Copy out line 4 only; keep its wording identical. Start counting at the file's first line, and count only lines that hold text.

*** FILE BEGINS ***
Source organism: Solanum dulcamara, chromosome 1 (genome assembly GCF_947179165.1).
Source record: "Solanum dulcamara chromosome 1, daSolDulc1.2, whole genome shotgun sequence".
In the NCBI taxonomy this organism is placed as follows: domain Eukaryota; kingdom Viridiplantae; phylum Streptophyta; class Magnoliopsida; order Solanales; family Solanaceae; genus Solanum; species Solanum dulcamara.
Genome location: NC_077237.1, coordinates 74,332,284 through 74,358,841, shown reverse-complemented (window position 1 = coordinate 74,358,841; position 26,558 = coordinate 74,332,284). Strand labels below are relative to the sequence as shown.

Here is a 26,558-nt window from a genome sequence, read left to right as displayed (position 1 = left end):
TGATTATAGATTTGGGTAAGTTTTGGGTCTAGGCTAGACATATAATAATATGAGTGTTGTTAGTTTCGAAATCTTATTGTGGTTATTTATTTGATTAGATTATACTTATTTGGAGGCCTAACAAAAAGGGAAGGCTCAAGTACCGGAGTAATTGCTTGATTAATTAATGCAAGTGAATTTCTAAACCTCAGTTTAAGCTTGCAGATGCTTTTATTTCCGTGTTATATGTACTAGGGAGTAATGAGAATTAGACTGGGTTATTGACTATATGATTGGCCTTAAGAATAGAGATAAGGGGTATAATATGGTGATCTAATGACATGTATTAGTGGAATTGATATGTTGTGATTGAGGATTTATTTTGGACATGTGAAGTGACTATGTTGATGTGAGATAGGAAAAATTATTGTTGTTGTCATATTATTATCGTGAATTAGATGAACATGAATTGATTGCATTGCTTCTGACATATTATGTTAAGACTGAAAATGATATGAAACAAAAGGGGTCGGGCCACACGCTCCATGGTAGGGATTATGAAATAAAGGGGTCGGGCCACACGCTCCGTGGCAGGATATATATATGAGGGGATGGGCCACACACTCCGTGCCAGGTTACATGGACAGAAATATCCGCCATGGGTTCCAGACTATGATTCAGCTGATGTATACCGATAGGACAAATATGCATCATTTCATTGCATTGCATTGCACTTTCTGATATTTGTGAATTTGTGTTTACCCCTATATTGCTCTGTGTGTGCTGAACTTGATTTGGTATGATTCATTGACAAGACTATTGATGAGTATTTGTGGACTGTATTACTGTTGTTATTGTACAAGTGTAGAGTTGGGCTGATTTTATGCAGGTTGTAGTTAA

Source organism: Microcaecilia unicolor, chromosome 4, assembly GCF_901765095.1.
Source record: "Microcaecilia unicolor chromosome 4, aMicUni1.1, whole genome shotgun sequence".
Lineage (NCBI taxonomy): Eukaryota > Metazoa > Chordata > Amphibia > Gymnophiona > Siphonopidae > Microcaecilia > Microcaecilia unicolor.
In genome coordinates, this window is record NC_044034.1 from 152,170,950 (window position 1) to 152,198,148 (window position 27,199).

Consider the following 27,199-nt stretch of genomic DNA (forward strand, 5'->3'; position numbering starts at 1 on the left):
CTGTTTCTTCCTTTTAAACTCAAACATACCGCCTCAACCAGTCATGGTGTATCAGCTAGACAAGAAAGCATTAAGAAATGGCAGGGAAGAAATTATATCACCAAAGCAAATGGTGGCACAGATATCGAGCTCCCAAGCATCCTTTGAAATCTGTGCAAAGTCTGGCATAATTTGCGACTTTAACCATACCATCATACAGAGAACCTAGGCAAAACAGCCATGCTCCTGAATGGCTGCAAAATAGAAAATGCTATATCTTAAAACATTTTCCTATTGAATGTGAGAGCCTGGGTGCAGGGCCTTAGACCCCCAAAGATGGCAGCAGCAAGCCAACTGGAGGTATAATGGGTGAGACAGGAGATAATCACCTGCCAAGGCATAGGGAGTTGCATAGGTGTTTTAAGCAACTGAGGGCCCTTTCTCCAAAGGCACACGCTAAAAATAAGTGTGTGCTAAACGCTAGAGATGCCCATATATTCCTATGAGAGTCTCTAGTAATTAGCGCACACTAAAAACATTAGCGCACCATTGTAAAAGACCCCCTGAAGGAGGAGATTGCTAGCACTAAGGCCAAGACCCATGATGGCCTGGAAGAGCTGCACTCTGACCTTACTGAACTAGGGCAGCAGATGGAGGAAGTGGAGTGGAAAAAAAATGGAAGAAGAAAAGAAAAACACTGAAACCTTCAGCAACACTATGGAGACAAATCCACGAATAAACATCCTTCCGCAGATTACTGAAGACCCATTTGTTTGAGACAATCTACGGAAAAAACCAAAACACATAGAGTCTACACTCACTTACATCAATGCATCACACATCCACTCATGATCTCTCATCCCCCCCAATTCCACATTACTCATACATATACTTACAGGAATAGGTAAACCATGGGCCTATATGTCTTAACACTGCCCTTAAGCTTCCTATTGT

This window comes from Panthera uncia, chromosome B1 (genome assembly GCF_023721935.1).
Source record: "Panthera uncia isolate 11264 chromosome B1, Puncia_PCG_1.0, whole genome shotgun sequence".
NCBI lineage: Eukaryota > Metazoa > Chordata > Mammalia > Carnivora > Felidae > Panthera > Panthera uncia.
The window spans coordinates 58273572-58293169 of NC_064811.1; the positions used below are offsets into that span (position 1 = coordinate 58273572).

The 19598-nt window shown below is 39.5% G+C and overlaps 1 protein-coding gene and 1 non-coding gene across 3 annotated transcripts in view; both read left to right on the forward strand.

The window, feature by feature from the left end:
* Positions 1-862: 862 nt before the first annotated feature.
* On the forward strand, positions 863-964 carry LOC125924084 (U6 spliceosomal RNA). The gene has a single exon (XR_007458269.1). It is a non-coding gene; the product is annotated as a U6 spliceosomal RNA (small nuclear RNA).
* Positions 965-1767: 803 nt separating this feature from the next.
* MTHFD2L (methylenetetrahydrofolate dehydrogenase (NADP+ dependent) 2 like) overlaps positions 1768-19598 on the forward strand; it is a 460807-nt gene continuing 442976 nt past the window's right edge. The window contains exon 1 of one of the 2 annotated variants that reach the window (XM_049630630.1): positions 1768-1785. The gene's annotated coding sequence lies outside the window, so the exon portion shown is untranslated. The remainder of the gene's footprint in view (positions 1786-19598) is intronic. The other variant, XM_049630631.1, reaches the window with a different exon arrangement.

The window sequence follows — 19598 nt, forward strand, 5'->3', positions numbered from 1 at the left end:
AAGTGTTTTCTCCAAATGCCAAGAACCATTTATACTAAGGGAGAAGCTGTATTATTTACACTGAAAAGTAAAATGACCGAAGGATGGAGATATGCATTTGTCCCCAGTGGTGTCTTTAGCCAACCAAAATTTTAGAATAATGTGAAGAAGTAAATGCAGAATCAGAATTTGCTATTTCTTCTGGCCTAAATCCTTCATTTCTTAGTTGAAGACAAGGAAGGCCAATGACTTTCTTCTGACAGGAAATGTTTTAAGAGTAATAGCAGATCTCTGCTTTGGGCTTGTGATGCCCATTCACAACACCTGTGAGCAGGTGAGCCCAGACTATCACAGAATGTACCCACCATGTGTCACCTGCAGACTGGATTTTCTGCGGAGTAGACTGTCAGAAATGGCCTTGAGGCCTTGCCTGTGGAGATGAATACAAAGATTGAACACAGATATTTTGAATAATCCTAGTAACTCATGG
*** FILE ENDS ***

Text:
Genome location: NC_077237.1, coordinates 74,332,284 through 74,358,841, shown reverse-complemented (window position 1 = coordinate 74,358,841; position 26,558 = coordinate 74,332,284). Strand labels below are relative to the sequence as shown.